People seek asylum in the EU as a result of a wide range of ‘push’ and ‘pull’ factors, such as NGO rescue boats, a source from EU border agency Frontex told EURACTIV. NGOs, however, have rejected the claim.
Recent months have seen an increase in numbers of people attempting to cross the Mediterranean in small boats. Between January and October 2022, Frontex detected a 59% rise in the number of irregular border crossings, according to the agency, with a large proportion coming from Libya.
“Criminal networks try to maximise their profits often putting the lives of migrants in danger and they take all factors into account when planning their smuggling operations, including weather conditions, vicinity of NGO and member states’ vessels, situation in the countries of arrival, etc,” the Frontex source told EURACTIV.
However, according to the NGOs operating at sea, there are other ‘push’ and ‘pull’ factors that determine the departures, such as the necessity to escape from Libya, or the threats from traffickers to board the boats, even if they appear extremely unsafe.
“We hear a lot of times from people that are at the shores, that they see the dinghy and they don’t want to embark. They see it and they [think] ‘I’m going to die,” Sophie Scheytt, of the NGO Seawatch, told EURACTIV.
“Smugglers force them to embark on this boat or they shoot people,” she added.
The journey across the Mediterranean is now the the second most active migratory route into the EU, the Frontex source said.
The question of NGO boats is high on the EU agenda after a series of episodes in early November on the Italian coast, where Giorgia Meloni’s government blocked the disembarkation of asylum-seekers saved by NGO rescue boats operating in the Mediterranean Sea.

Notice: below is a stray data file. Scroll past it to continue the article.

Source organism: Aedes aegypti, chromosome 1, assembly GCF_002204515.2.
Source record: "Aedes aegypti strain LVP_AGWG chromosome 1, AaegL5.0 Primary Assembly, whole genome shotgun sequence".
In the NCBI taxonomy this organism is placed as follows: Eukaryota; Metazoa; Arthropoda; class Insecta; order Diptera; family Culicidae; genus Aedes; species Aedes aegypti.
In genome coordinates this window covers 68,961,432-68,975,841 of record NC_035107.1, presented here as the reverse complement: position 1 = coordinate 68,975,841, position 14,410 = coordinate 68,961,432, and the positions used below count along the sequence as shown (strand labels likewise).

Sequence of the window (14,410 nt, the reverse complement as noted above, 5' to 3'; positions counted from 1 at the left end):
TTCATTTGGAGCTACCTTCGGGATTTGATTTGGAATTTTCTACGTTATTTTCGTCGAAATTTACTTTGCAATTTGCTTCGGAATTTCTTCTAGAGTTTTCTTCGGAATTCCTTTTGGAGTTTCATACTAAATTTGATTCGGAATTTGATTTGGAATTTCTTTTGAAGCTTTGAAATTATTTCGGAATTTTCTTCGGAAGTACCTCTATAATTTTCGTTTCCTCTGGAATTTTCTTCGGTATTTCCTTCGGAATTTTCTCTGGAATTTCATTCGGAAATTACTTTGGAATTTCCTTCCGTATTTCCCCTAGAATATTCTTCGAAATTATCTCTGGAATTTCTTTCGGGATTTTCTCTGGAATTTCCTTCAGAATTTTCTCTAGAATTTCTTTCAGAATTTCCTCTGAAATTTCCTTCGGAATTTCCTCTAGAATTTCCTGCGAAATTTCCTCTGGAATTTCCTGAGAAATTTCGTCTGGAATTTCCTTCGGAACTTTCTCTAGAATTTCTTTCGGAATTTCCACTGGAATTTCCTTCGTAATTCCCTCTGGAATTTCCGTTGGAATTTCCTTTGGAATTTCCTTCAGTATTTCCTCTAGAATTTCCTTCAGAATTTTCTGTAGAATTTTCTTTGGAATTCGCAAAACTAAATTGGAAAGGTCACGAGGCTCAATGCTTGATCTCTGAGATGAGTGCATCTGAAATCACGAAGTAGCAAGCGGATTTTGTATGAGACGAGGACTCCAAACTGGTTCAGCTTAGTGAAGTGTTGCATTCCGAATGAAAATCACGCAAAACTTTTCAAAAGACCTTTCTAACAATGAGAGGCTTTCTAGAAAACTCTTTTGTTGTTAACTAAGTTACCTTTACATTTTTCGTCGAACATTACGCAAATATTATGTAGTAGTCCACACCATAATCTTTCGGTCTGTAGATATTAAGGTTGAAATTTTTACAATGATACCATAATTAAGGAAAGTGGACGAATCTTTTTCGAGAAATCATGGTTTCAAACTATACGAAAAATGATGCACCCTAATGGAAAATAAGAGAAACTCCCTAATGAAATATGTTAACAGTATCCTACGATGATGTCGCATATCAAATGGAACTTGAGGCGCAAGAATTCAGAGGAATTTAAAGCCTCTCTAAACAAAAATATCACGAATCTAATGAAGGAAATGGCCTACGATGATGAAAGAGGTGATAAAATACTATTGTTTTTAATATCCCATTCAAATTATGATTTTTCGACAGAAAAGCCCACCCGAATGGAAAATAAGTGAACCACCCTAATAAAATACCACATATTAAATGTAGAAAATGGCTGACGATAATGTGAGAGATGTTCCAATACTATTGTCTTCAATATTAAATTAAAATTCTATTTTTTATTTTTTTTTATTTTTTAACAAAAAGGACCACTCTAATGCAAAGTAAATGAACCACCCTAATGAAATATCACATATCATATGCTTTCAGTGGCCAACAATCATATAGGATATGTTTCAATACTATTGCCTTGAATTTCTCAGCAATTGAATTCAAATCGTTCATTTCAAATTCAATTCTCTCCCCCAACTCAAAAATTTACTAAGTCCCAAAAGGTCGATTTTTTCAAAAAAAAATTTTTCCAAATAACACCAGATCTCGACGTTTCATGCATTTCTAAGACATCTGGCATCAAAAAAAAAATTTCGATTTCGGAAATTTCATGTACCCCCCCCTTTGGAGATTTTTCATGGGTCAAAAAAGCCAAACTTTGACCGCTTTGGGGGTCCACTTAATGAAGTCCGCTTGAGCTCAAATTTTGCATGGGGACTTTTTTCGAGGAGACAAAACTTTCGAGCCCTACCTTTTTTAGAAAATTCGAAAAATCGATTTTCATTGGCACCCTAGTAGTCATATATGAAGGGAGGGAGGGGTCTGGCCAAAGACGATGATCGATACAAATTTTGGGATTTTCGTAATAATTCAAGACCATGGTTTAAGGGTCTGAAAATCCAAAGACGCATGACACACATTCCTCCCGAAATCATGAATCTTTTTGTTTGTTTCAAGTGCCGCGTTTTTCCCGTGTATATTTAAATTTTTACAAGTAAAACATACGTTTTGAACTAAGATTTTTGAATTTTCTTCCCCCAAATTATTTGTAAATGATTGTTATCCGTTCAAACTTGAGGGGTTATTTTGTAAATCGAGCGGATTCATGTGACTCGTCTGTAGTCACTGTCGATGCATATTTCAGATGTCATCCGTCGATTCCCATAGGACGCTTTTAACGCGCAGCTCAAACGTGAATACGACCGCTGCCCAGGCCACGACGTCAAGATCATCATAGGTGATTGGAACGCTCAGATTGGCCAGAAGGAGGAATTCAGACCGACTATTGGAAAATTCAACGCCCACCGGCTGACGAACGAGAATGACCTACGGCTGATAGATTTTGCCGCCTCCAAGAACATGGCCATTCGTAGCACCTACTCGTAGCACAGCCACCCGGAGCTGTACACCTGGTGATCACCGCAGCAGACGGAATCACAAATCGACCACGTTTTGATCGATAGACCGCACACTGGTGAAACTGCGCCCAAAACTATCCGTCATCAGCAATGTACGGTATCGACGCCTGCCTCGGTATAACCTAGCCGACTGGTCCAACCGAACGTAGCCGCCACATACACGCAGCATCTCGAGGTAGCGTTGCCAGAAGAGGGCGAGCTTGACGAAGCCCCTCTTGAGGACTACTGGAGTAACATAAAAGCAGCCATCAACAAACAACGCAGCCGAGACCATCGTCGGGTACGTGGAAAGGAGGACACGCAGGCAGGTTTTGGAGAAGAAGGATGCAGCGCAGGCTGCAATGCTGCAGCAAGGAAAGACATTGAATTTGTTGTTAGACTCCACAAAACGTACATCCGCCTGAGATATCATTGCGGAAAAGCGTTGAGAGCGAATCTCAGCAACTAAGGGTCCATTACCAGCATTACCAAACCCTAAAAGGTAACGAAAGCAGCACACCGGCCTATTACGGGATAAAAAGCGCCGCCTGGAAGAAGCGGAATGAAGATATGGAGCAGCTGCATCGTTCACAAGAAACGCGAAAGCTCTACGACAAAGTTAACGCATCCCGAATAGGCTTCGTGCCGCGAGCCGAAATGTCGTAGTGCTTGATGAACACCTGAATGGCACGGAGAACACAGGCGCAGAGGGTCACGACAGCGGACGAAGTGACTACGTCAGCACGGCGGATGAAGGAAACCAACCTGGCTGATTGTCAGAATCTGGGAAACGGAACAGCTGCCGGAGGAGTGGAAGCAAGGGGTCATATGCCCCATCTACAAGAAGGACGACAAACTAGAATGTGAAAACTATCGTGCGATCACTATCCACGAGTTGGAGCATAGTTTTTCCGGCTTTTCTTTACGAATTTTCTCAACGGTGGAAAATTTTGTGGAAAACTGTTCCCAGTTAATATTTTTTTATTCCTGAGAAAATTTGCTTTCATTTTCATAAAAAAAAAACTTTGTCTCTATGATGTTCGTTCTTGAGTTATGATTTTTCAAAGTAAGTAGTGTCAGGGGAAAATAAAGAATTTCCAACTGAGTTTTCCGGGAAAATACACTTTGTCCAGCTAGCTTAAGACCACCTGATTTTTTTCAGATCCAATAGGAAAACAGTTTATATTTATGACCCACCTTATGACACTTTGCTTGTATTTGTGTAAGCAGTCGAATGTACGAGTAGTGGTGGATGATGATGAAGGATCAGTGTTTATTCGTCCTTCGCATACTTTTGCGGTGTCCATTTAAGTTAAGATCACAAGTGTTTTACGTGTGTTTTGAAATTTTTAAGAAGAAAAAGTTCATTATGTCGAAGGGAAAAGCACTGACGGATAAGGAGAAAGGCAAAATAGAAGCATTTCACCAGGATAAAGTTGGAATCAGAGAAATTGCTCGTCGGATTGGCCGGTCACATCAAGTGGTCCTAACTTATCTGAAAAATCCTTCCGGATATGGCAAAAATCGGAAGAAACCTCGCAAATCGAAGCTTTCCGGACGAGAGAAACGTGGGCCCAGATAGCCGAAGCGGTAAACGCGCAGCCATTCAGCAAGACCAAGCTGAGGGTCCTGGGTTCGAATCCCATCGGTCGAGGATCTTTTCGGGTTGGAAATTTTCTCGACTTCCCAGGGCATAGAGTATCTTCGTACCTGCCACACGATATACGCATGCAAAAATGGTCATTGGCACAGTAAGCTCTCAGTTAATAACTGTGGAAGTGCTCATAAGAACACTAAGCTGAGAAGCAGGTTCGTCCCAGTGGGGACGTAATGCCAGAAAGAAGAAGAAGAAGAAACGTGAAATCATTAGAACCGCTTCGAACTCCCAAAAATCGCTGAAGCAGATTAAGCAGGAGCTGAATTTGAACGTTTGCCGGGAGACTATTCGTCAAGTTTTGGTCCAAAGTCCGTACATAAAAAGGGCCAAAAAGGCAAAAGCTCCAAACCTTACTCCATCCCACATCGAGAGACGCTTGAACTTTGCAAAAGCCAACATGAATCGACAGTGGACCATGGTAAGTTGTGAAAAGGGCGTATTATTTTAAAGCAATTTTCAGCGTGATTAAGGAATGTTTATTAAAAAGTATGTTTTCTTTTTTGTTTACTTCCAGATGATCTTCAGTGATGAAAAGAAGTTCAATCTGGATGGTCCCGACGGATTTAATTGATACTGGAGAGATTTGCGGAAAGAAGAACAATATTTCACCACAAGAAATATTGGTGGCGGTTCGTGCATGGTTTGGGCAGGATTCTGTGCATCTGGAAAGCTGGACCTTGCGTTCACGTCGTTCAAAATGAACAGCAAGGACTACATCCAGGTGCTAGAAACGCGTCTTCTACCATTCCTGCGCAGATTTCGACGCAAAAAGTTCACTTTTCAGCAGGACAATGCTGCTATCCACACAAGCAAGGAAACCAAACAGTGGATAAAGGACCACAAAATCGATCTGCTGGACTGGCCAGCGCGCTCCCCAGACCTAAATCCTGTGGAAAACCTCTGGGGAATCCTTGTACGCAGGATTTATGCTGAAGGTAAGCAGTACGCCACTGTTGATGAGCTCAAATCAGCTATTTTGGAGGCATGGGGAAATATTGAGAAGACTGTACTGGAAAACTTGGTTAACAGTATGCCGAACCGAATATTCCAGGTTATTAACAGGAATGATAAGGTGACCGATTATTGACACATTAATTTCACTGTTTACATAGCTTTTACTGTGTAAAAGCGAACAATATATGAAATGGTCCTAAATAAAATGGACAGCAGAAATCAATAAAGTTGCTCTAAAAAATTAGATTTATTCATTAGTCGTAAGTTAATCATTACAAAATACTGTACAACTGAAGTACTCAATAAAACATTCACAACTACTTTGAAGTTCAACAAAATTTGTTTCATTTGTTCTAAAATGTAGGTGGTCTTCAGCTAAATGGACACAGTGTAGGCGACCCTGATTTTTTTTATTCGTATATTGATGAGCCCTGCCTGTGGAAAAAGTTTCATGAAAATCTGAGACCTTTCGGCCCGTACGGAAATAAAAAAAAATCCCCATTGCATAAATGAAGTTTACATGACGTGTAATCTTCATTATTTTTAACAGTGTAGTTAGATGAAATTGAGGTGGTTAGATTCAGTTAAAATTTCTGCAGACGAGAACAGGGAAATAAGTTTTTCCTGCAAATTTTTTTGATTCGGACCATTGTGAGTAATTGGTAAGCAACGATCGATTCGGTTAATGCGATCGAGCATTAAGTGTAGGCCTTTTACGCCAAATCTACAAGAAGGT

On Wednesday (23 November), the European Parliament held a debate on migration, at which most EU lawmakers agreed on the legitimacy of NGOs’ presence at sea.
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Libya has had an agreement with Italy since 2017, under which Italy – alongside the EU – provides support to the Libyan coast guard through funds, logistics and training.
However, migrants returned to Libya face well-documented and numerous instances of assault, rape, trafficking, arbitrary detention and extortion, with many human rights groups condemning such agreements.
According to the NGO Doctors Without Borders, the agreement “contributes directly and materially to the refoulement of men, women and children, but also supports detention centres – officially called ‘reception centres’ – where people are subjected to inhuman and degrading treatment, are abused and killed”.
NGOs in the pillory
Following the episodes in Italy, NGOs’ boats have also been targeted.
“NGOs are experiencing a new wave of false allegations,” Scheytt said, condemning “criminalising” language used against NGOs by some governments and Frontex.
“We are accused of not cooperating with state authorities when really what is happening is that they do not communicate with us,” she added.
Doctors Without Borders staff member Juan Matias told EURACTIV that the Italian government is responsible for propaganda claiming that NGOs are not following the rules.
“Of course we are,” he said. “We have always applied international maritime laws and respect the refugee and human rights ones.”
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Both NGOs campaign for legal pathways to the EU and consider the ‘pull factor’ of their work as ‘fake news’.
“The allegation of a pull factor is something that we have been facing since 2017. And it’s wrong on all levels. It’s statistically wrong,” Matias said.
Matteo Villa, an Italian expert on migration, took to Twitter to state that the number of departures with NGOs’ boats in the search and rescue area is 125 a day, in comparison with 135 daily departures when NGOs were not at sea.
⛔️?? Ong e #migranti: i dati non mentono.
Un rapporto Frontex sostiene che le Ong siano state "pull factor" dal 1° gennaio al 18 maggio 2021.
Così sono andato a controllare.
Partenze di migranti con Ong in area SAR: 125 al giorno.
Con nessuna Ong: 135 al giorno.
— Matteo Villa (@emmevilla) November 15, 2022
[Edited by Benjamin Fox]